Immigration has emerged as perhaps President Obama's worst issue -- definitely for today, and maybe of his entire presidency -- when it comes to public perception.
A new poll from AP-GfK shows more than two-thirds of Americans (68 percent) disapprove of Obama's handling of the immigration issue in general. Just 31 percent approve -- down from 38 percent two months ago.
When you separate those most passionate about the issue, the difference is even more stark, with 57 percent opposed and just 18 percent in favor. That's more than three-to-one.
We tried to find an issue on which Obama has earned such poor marks, at any point in his presidency. And even on what was long his worst issue, the economy, his disapproval rating rarely peaked over 60 percent.
When it came to the Veterans Affairs scandal -- a tough political issue if there ever was one -- Obama's disapproval peaked at 63 percent in Gallup polling.
The one example we could find where Obama's numbers were as bad or worse? Gas prices. Back in May, with prices hitting a two-year high, 30 percent of Americans approved of Obama's handling of that issue, while 68 percent disapproved.
The AP-GfK poll asks issue questions in a slightly different manner than other pollsters, giving people the option to choose neither but then trying to get them to pick a side they "lean" toward. (Other pollsters won't offer the "neither" option.) This might lead to slightly more negative reviews for Obama and/or fewer undecideds. But even then, the difference is clear.
This is also hardly the first poll to show immigration emerging as one of Obama's worst issues. A CNN/Opinion Research poll from last month showed Obama's worst two issues were gun policy and illegal immigration. He scored worse on those issues than even on health care, the VA situation and the economy.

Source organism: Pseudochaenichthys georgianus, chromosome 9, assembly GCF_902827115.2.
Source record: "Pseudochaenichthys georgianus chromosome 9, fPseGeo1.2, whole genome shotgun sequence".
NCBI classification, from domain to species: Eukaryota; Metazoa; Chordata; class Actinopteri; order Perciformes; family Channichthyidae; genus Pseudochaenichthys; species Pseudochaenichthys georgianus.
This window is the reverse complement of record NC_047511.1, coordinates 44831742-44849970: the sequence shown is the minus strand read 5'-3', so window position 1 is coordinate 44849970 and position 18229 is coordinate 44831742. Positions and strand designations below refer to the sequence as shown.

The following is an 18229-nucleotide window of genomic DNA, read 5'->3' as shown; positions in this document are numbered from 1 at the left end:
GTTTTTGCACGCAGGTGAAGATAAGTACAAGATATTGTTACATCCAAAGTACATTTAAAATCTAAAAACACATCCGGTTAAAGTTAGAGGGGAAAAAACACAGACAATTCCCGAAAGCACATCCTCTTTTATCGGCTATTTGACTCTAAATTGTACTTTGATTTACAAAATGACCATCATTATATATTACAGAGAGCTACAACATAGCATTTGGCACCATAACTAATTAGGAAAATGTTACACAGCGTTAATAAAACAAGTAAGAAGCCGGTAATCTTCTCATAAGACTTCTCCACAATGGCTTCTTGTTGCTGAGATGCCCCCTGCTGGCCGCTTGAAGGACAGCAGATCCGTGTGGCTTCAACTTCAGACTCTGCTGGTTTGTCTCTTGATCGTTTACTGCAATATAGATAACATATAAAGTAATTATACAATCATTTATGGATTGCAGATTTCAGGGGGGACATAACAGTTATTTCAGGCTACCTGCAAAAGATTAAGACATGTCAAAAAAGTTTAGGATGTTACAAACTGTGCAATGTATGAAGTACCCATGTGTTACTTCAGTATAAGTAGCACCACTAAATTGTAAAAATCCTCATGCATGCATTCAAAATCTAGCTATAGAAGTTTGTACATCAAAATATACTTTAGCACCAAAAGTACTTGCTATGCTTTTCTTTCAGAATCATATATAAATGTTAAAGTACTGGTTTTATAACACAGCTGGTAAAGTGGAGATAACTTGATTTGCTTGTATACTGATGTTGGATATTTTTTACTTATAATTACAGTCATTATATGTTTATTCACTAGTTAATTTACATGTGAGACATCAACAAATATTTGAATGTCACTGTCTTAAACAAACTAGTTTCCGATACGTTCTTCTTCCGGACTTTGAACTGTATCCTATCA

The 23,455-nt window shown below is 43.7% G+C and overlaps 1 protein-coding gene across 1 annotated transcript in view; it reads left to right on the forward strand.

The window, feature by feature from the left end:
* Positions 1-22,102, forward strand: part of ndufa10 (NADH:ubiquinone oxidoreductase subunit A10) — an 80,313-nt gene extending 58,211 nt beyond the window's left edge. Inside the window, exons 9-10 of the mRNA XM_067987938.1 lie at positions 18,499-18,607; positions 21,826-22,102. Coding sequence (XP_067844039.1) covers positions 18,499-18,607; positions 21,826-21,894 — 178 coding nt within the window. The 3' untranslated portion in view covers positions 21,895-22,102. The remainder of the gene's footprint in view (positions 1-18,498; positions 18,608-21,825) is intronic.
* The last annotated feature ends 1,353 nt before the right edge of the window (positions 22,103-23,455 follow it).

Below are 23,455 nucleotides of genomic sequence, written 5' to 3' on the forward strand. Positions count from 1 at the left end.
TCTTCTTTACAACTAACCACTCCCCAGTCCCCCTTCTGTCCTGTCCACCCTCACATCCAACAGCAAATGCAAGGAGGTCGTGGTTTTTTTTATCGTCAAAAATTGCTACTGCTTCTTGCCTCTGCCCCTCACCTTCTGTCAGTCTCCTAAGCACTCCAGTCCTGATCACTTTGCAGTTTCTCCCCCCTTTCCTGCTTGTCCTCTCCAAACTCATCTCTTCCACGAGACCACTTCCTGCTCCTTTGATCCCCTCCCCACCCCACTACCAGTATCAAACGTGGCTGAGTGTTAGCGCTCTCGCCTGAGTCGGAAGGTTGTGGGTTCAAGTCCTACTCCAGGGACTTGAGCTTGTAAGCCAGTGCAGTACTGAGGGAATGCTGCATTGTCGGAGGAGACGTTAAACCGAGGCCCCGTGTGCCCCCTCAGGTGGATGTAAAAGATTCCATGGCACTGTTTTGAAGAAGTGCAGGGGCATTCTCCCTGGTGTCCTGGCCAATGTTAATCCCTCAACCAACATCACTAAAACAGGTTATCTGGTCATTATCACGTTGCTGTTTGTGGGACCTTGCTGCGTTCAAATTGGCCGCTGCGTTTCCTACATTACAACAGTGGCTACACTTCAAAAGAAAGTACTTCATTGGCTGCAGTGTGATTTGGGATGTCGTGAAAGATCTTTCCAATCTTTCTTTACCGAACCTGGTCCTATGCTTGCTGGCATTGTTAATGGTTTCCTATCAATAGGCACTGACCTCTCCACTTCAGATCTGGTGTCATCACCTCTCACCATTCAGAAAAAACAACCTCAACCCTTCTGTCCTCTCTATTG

And that was before the current border crisis came to a head.
What's particularly interesting about this is that, for much of his presidency, Obama's position on immigration has been in sync with a strong majority of Americans who favor passing comprehensive immigration reform. He also won a huge victory among Latinos in 2012, growing his share of their vote by four points. Meanwhile, Republicans have struggled with whether their party should jump on-board with a reform package.
But as the years have gone on and Congress has failed to pass anything, Americans have also judged Obama poorly for it.
Now, with that as the backdrop and the crisis along the U.S.-Mexico border dominating the news, immigration is even more a liability for Obama. In fact, the issue has been so thoroughly turned on its head that Americans now favor Republicans more than Democrats on the issue, by a margin of 29-23, according to AP-GfK.
Republicans probably never thought they'd see that.
We're not sure immigration is much of a voting issue heading into the 2014 election, but it's certainly a legacy issue for Obama. And right now, it's not helping in either area for Democrats.